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Psychosocial Distress


Psychosocial Interventions for Distress

The efficacy of psychosocial interventions in adult cancer patients is supported by an extensive literature.[34][Level of evidence: IV];[35,36,37][Level of evidence: I] Reviews have concluded that, in general, psychosocial interventions for cancer patients have shown positive benefits.

Psychosocial interventions have generally been defined as nonpharmacologic interventions that include a variety of psychological and educational components. Typical components include the following:

  • Relaxation training.
  • Cognitive and behavioral coping strategies.
  • Cancer education/information sessions.
  • Group social support.

Interventions have included various combinations of these components, have varied in length (single session to multiple weekly sessions), and have been administered in both individual and group formats. The most common patient population has been U.S. Caucasian women of middle to higher socioeconomic status who have breast cancer; however, some studies include mixed cancer diagnoses, and studies from European countries have appeared.[34] Outcome measures have varied and have included the following:[34,35]

  • Emotional adjustment (e.g., depression, anxiety).
  • Functional impairment (e.g., return to work, social roles).
  • Disease-related symptoms (e.g., nausea/vomiting, fatigue, pain).
  • Health behaviors (e.g., diet, smoking, exercise).
  • Immune system functioning.

A biobehavioral model [34] hypothesizing psychological, behavioral, and biologic pathways from cancer stressors to disease outcome has guided much of this research; however, the most common outcome measured has been emotional adjustment.

Although positive benefits have been found, their clinical significance has been questioned. Reviewers have offered varying conclusions regarding the size of these positive effects,[35][Level of evidence: I] ranging from negligible for depression, to small for overall emotional outcomes, to moderate for anxiety.[36][Level of evidence: I]

Effect sizes may be related to the timing of the intervention and patient selection procedures. For most patients, levels of psychosocial distress are highest during the earliest days of their cancer experience and, for many, dissipate quickly. Thus, if interventions are offered later in the cancer experience (weeks or months after diagnosis and treatment), patients may be experiencing less distress than they would have experienced if interventions had been offered earlier, making large effects more difficult to detect.[38][Level of evidence: II]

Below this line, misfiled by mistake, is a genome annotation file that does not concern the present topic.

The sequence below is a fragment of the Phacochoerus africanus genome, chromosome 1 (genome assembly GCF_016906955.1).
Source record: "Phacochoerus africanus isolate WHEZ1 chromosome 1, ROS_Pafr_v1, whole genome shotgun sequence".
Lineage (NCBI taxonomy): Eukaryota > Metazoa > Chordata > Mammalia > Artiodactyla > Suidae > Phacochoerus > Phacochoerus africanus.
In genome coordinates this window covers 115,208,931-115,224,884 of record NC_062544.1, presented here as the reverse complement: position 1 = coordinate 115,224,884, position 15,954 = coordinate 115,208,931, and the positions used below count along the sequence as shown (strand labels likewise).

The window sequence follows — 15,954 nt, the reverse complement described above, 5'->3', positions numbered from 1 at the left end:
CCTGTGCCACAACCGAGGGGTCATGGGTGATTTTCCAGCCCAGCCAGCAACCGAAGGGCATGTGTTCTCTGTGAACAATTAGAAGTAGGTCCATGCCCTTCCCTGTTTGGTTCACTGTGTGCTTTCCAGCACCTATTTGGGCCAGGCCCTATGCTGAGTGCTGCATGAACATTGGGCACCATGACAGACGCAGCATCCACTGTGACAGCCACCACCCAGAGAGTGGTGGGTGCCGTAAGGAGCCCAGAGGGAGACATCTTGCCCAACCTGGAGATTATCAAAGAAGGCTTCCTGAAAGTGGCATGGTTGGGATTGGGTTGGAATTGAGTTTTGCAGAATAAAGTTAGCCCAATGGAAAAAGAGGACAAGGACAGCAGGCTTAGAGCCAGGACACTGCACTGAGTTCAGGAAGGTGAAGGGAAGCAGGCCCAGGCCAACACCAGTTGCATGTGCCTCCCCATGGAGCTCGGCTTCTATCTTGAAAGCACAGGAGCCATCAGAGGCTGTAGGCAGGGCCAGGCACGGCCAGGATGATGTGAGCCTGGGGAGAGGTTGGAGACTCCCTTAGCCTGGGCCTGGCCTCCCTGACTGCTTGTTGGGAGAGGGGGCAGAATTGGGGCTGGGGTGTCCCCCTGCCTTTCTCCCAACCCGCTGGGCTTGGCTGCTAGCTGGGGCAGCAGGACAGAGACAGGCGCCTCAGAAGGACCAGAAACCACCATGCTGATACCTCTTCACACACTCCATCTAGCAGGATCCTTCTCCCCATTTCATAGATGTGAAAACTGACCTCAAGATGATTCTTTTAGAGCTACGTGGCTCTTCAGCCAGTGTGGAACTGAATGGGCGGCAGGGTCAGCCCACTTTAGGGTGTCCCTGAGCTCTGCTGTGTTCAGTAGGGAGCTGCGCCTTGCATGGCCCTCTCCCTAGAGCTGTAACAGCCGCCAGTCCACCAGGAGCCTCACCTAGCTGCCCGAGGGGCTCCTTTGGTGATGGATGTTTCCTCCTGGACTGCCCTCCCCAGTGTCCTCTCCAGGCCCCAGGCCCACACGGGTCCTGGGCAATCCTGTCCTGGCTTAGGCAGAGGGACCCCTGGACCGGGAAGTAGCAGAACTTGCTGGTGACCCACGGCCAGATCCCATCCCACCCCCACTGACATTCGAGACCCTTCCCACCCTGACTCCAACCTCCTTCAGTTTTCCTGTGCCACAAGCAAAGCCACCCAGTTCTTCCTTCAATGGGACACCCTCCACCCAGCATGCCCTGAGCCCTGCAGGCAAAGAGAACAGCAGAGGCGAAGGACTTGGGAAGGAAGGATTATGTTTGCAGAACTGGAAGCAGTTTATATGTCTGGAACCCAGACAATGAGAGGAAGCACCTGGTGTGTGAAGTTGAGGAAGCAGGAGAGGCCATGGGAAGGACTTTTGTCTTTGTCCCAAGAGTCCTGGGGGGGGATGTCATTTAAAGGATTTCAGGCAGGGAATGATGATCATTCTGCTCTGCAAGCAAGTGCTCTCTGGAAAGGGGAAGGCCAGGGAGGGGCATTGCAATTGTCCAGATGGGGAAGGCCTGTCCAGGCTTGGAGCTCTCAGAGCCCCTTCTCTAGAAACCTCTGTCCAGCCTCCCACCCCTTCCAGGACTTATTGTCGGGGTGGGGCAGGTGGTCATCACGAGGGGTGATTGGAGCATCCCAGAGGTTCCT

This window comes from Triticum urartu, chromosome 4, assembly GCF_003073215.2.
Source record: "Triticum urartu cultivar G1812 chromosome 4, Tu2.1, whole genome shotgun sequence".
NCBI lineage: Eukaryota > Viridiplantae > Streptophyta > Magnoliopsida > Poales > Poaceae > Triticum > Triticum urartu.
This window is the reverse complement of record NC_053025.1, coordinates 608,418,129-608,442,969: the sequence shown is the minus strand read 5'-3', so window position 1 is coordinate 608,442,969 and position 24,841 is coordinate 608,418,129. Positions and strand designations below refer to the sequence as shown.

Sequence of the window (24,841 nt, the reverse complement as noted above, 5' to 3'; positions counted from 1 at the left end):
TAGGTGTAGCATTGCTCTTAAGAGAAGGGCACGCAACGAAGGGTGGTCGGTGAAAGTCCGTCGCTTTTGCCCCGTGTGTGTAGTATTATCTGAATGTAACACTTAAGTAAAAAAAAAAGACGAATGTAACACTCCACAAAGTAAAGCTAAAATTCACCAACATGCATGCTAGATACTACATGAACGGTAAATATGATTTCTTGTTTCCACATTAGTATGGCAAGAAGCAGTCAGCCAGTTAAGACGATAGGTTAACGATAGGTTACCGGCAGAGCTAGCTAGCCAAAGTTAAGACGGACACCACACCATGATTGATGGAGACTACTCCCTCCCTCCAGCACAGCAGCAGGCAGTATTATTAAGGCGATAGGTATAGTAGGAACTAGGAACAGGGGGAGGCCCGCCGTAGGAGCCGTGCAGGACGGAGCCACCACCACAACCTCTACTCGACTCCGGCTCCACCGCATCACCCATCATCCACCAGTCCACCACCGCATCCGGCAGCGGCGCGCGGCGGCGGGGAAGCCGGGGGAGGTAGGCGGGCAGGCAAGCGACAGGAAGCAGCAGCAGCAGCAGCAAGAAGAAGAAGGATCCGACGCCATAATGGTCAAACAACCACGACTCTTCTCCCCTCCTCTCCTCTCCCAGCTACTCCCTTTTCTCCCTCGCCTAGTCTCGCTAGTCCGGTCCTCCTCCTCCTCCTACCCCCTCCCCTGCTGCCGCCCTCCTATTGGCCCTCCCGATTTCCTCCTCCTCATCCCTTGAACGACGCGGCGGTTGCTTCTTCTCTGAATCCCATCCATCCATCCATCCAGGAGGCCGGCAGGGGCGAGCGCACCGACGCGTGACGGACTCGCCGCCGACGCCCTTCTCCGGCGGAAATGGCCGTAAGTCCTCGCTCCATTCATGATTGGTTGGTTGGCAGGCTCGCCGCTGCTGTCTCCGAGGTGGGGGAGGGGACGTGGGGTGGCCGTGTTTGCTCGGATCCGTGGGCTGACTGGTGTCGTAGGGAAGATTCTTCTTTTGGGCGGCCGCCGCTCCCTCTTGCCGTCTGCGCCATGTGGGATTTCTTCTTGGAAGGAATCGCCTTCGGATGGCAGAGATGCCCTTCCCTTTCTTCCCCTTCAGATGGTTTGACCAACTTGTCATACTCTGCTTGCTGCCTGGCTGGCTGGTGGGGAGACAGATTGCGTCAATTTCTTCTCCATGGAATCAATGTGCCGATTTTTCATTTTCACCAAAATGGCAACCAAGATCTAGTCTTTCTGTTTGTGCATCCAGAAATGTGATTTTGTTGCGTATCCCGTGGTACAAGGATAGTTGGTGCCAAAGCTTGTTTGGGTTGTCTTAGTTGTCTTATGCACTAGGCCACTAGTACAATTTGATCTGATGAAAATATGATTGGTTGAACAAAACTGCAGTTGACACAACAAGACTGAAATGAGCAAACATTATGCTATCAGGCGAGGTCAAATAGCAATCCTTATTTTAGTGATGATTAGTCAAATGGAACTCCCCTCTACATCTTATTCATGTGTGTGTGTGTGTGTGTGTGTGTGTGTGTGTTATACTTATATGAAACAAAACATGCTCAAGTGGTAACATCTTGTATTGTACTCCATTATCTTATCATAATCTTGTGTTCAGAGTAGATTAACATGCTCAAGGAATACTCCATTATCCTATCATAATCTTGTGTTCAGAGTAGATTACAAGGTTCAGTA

In one study,[39] 249 breast cancer patient-partner dyads were randomly assigned to one of four groups:

  • A control group receiving standard disease management.
  • A standardized psychoeducation group.
  • A group receiving telephone counseling.
  • A group receiving psychoeducation plus telephone counseling.

Patients and partners who received the study interventions had less side-effect distress and severity as well as higher levels of psychological well-being than those who received standard care. In addition, the study supports the efficacy of low-cost, replicable interventions by video and telephone to achieve these physical and psychological benefits.[39]

Two meta-analytic reviews [35,36][Level of evidence: I] report the following effect sizes:

  • 0.19 for depression [36] and functional adjustment.[35]
  • 0.24 for emotional adjustment.[35]
  • 0.26 for treatment- or disease-related symptoms.[35]
  • 0.28 for global measures of outcome.[35]
  • 0.36 for anxiety.[36]

WebMD Public Information from the National Cancer Institute

Last Updated: May 16, 2012
This information is not intended to replace the advice of a doctor. Healthwise disclaims any liability for the decisions you make based on this information.

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